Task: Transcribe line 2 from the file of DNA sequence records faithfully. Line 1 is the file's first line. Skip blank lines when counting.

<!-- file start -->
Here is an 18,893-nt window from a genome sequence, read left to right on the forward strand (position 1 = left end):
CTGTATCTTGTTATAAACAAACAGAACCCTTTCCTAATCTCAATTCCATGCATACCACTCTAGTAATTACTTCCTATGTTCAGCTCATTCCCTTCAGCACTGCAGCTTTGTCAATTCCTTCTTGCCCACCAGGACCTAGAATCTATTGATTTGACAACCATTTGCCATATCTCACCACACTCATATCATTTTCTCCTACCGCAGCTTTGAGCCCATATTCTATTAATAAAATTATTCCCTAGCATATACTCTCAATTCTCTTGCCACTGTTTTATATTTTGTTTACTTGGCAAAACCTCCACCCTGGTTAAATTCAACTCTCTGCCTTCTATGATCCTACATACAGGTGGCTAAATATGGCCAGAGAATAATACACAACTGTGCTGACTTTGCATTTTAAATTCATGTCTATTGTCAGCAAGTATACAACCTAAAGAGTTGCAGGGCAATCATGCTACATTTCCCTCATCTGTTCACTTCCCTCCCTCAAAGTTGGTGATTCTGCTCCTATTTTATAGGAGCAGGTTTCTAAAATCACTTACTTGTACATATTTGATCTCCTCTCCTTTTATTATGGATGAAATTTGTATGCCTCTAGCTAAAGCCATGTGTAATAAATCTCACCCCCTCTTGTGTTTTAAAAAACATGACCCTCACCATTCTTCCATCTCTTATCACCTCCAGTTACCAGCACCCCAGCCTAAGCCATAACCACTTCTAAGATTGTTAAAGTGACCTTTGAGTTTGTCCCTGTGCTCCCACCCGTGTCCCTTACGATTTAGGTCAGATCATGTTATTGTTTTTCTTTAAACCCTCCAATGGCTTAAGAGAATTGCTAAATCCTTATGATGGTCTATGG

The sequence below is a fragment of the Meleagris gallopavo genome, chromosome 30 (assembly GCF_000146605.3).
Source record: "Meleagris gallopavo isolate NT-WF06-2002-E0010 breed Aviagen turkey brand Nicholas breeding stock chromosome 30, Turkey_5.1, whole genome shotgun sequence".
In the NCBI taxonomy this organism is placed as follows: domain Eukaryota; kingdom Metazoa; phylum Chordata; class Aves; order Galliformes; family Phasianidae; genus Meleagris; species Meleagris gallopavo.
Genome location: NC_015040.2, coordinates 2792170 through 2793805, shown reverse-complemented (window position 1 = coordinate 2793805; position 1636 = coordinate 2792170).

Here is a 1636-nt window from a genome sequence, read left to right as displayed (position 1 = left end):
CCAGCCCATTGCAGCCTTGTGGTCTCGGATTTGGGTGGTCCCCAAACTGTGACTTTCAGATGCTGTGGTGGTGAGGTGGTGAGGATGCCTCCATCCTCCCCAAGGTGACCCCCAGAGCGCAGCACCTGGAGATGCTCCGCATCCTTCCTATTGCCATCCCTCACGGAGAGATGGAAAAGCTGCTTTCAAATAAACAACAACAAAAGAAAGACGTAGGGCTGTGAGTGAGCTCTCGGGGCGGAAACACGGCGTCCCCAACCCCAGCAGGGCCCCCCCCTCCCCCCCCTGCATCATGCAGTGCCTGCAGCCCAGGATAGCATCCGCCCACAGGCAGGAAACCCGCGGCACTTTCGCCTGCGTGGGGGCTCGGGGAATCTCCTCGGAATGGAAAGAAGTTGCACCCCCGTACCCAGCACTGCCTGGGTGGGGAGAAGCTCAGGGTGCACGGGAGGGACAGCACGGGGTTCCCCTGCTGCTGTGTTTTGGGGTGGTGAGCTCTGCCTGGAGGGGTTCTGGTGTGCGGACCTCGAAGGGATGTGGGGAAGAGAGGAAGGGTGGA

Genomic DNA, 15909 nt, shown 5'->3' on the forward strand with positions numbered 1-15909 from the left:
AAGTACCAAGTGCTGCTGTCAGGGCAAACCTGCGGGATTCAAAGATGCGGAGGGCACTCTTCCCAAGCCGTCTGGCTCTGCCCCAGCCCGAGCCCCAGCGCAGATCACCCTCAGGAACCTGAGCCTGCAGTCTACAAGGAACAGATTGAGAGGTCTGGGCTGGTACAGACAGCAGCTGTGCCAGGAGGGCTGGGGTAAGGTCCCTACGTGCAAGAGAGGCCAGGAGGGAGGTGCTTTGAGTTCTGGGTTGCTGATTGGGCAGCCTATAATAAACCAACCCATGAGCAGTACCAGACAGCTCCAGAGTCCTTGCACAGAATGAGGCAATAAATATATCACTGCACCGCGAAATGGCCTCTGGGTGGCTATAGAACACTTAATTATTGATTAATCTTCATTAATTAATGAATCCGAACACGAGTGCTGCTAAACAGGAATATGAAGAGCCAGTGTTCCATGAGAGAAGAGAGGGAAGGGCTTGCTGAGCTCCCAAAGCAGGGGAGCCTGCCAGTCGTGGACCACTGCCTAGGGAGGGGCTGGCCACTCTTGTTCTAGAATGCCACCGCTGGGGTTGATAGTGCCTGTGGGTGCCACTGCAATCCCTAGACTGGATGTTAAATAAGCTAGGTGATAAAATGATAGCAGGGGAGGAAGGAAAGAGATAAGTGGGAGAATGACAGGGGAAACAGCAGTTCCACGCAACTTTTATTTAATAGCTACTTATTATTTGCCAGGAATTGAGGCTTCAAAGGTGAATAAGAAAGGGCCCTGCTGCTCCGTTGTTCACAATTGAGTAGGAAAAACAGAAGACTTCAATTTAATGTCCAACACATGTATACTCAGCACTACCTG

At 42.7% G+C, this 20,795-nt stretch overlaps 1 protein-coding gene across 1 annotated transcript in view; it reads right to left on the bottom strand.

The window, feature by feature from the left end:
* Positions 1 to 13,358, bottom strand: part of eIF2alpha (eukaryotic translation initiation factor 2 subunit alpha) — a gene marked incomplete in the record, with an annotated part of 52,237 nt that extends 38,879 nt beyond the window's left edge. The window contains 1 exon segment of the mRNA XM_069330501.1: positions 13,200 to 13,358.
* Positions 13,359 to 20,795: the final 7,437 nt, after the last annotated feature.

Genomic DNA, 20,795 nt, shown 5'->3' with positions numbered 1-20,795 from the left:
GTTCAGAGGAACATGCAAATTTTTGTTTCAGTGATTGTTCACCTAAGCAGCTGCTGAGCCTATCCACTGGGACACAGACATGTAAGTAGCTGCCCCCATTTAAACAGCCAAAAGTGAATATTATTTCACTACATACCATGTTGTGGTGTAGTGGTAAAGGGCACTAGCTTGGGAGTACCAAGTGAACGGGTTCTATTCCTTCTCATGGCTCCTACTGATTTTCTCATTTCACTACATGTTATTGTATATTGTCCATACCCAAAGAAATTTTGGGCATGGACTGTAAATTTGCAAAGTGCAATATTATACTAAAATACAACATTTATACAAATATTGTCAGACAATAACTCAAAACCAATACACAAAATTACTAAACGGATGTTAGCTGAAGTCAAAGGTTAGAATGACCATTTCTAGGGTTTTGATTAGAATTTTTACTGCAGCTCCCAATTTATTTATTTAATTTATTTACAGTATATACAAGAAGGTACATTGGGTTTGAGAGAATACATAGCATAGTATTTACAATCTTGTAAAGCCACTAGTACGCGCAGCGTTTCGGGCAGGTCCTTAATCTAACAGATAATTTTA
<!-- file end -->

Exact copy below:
CTGTATCTTGTTATAAACAAACAGAACCCTTTCCTAATCTCAATTCCATGCATACCACTCTAGTAATTACTTCCTATGTTCAGCTCATTCCCTTCAGCACTGCAGCTTTGTCAATTCCTTCTTGCCCACCAGGACCTAGAATCTATTGATTTGACAACCATTTGCCATATCTCACCACACTCATATCATTTTCTCCTACCGCAGCTTTGAGCCCATATTCTATTAATAAAATTATTCCCTAGCATATACTCTCAATTCTCTTGCCACTGTTTTATATTTTGTTTACTTGGCAAAACCTCCACCCTGGTTAAATTCAACTCTCTGCCTTCTATGATCCTACATACAGGTGGCTAAATATGGCCAGAGAATAATACACAACTGTGCTGACTTTGCATTTTAAATTCATGTCTATTGTCAGCAAGTATACAACCTAAAGAGTTGCAGGGCAATCATGCTACATTTCCCTCATCTGTTCACTTCCCTCCCTCAAAGTTGGTGATTCTGCTCCTATTTTATAGGAGCAGGTTTCTAAAATCACTTACTTGTACATATTTGATCTCCTCTCCTTTTATTATGGATGAAATTTGTATGCCTCTAGCTAAAGCCATGTGTAATAAATCTCACCCCCTCTTGTGTTTTAAAAAACATGACCCTCACCATTCTTCCATCTCTTATCACCTCCAGTTACCAGCACCCCAGCCTAAGCCATAACCACTTCTAAGATTGTTAAAGTGACCTTTGAGTTTGTCCCTGTGCTCCCACCCGTGTCCCTTACGATTTAGGTCAGATCATGTTATTGTTTTTCTTTAAACCCTCCAATGGCTTAAGAGAATTGCTAAATCCTTATGATGGTCTATGG